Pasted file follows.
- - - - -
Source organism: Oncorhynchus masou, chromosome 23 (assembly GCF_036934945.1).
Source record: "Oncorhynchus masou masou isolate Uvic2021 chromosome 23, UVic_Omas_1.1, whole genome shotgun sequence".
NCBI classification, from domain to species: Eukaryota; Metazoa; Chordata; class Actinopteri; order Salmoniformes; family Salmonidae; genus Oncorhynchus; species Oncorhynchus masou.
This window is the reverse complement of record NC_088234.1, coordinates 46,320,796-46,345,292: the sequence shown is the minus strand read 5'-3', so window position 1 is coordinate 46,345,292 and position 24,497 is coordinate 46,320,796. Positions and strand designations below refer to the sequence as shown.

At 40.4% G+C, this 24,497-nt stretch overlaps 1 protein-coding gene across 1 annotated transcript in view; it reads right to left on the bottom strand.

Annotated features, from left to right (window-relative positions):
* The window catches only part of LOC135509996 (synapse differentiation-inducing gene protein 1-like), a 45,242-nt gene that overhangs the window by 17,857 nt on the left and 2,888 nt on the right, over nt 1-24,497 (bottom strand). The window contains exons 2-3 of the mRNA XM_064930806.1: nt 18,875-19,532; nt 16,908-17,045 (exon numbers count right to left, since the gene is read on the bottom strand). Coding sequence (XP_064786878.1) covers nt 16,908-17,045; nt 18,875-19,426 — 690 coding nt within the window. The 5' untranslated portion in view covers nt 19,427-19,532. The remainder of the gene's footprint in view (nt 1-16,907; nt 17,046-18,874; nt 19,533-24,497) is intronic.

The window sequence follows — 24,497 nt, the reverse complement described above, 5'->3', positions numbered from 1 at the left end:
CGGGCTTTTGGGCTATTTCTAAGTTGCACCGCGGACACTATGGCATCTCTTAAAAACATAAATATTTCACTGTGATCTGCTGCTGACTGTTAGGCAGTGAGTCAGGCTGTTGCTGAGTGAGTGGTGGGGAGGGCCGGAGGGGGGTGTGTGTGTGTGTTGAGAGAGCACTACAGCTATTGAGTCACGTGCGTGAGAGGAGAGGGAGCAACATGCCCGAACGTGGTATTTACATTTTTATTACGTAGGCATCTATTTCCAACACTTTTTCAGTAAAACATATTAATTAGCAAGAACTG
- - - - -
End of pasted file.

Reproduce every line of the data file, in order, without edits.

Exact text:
Source organism: Oncorhynchus masou, chromosome 23 (assembly GCF_036934945.1).
Source record: "Oncorhynchus masou masou isolate Uvic2021 chromosome 23, UVic_Omas_1.1, whole genome shotgun sequence".
NCBI classification, from domain to species: Eukaryota; Metazoa; Chordata; class Actinopteri; order Salmoniformes; family Salmonidae; genus Oncorhynchus; species Oncorhynchus masou.
This window is the reverse complement of record NC_088234.1, coordinates 46,320,796-46,345,292: the sequence shown is the minus strand read 5'-3', so window position 1 is coordinate 46,345,292 and position 24,497 is coordinate 46,320,796. Positions and strand designations below refer to the sequence as shown.

At 40.4% G+C, this 24,497-nt stretch overlaps 1 protein-coding gene across 1 annotated transcript in view; it reads right to left on the bottom strand.

Annotated features, from left to right (window-relative positions):
* The window catches only part of LOC135509996 (synapse differentiation-inducing gene protein 1-like), a 45,242-nt gene that overhangs the window by 17,857 nt on the left and 2,888 nt on the right, over nt 1-24,497 (bottom strand). The window contains exons 2-3 of the mRNA XM_064930806.1: nt 18,875-19,532; nt 16,908-17,045 (exon numbers count right to left, since the gene is read on the bottom strand). Coding sequence (XP_064786878.1) covers nt 16,908-17,045; nt 18,875-19,426 — 690 coding nt within the window. The 5' untranslated portion in view covers nt 19,427-19,532. The remainder of the gene's footprint in view (nt 1-16,907; nt 17,046-18,874; nt 19,533-24,497) is intronic.

The window sequence follows — 24,497 nt, the reverse complement described above, 5'->3', positions numbered from 1 at the left end:
CGGGCTTTTGGGCTATTTCTAAGTTGCACCGCGGACACTATGGCATCTCTTAAAAACATAAATATTTCACTGTGATCTGCTGCTGACTGTTAGGCAGTGAGTCAGGCTGTTGCTGAGTGAGTGGTGGGGAGGGCCGGAGGGGGGTGTGTGTGTGTGTTGAGAGAGCACTACAGCTATTGAGTCACGTGCGTGAGAGGAGAGGGAGCAACATGCCCGAACGTGGTATTTACATTTTTATTACGTAGGCATCTATTTCCAACACTTTTTCAGTAAAACATATTAATTAGCAAGAACTG